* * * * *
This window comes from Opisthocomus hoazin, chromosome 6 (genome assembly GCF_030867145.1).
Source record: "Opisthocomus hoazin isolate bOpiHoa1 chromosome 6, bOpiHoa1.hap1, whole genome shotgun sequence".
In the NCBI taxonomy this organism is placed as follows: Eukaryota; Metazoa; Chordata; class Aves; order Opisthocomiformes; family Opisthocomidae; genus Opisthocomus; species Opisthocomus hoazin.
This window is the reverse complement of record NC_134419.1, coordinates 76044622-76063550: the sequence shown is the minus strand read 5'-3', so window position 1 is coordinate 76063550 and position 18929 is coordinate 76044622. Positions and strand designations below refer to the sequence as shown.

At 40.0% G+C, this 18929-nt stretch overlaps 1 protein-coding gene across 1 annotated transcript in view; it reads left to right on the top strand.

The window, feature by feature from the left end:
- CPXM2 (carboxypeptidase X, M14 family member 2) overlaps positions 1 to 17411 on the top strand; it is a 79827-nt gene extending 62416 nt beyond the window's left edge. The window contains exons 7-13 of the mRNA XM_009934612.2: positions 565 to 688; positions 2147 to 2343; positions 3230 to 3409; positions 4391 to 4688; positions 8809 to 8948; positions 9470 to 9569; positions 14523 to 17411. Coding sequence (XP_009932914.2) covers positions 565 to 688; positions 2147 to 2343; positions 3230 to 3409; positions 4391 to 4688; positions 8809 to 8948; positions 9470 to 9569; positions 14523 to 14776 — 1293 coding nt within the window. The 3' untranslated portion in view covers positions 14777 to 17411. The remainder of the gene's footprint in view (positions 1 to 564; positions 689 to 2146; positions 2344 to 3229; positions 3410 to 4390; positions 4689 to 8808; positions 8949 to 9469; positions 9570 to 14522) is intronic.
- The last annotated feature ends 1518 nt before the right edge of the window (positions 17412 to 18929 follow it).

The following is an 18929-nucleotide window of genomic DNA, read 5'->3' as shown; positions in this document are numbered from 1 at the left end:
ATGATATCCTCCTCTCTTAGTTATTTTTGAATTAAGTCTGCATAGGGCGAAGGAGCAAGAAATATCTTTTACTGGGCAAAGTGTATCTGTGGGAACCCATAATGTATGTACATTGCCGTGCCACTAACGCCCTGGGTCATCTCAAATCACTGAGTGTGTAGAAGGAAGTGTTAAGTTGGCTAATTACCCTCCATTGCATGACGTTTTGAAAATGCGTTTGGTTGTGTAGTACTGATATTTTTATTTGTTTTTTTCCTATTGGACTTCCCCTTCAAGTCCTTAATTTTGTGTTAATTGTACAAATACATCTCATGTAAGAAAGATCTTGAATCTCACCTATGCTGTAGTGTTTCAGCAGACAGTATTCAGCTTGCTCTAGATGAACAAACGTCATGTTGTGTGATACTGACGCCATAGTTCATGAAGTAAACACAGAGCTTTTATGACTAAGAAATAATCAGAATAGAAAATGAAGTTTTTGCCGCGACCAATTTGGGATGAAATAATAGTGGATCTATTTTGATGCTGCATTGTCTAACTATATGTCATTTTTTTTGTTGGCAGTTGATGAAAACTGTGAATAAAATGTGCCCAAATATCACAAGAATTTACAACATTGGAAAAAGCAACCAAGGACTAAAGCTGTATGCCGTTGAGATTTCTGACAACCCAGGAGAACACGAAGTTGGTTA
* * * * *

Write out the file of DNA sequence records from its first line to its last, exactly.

This window comes from Opisthocomus hoazin, chromosome 6 (genome assembly GCF_030867145.1).
Source record: "Opisthocomus hoazin isolate bOpiHoa1 chromosome 6, bOpiHoa1.hap1, whole genome shotgun sequence".
In the NCBI taxonomy this organism is placed as follows: Eukaryota; Metazoa; Chordata; class Aves; order Opisthocomiformes; family Opisthocomidae; genus Opisthocomus; species Opisthocomus hoazin.
This window is the reverse complement of record NC_134419.1, coordinates 76044622-76063550: the sequence shown is the minus strand read 5'-3', so window position 1 is coordinate 76063550 and position 18929 is coordinate 76044622. Positions and strand designations below refer to the sequence as shown.

At 40.0% G+C, this 18929-nt stretch overlaps 1 protein-coding gene across 1 annotated transcript in view; it reads left to right on the top strand.

The window, feature by feature from the left end:
- CPXM2 (carboxypeptidase X, M14 family member 2) overlaps positions 1 to 17411 on the top strand; it is a 79827-nt gene extending 62416 nt beyond the window's left edge. The window contains exons 7-13 of the mRNA XM_009934612.2: positions 565 to 688; positions 2147 to 2343; positions 3230 to 3409; positions 4391 to 4688; positions 8809 to 8948; positions 9470 to 9569; positions 14523 to 17411. Coding sequence (XP_009932914.2) covers positions 565 to 688; positions 2147 to 2343; positions 3230 to 3409; positions 4391 to 4688; positions 8809 to 8948; positions 9470 to 9569; positions 14523 to 14776 — 1293 coding nt within the window. The 3' untranslated portion in view covers positions 14777 to 17411. The remainder of the gene's footprint in view (positions 1 to 564; positions 689 to 2146; positions 2344 to 3229; positions 3410 to 4390; positions 4689 to 8808; positions 8949 to 9469; positions 9570 to 14522) is intronic.
- The last annotated feature ends 1518 nt before the right edge of the window (positions 17412 to 18929 follow it).

The following is an 18929-nucleotide window of genomic DNA, read 5'->3' as shown; positions in this document are numbered from 1 at the left end:
ATGATATCCTCCTCTCTTAGTTATTTTTGAATTAAGTCTGCATAGGGCGAAGGAGCAAGAAATATCTTTTACTGGGCAAAGTGTATCTGTGGGAACCCATAATGTATGTACATTGCCGTGCCACTAACGCCCTGGGTCATCTCAAATCACTGAGTGTGTAGAAGGAAGTGTTAAGTTGGCTAATTACCCTCCATTGCATGACGTTTTGAAAATGCGTTTGGTTGTGTAGTACTGATATTTTTATTTGTTTTTTTCCTATTGGACTTCCCCTTCAAGTCCTTAATTTTGTGTTAATTGTACAAATACATCTCATGTAAGAAAGATCTTGAATCTCACCTATGCTGTAGTGTTTCAGCAGACAGTATTCAGCTTGCTCTAGATGAACAAACGTCATGTTGTGTGATACTGACGCCATAGTTCATGAAGTAAACACAGAGCTTTTATGACTAAGAAATAATCAGAATAGAAAATGAAGTTTTTGCCGCGACCAATTTGGGATGAAATAATAGTGGATCTATTTTGATGCTGCATTGTCTAACTATATGTCATTTTTTTTGTTGGCAGTTGATGAAAACTGTGAATAAAATGTGCCCAAATATCACAAGAATTTACAACATTGGAAAAAGCAACCAAGGACTAAAGCTGTATGCCGTTGAGATTTCTGACAACCCAGGAGAACACGAAGTTGGTTA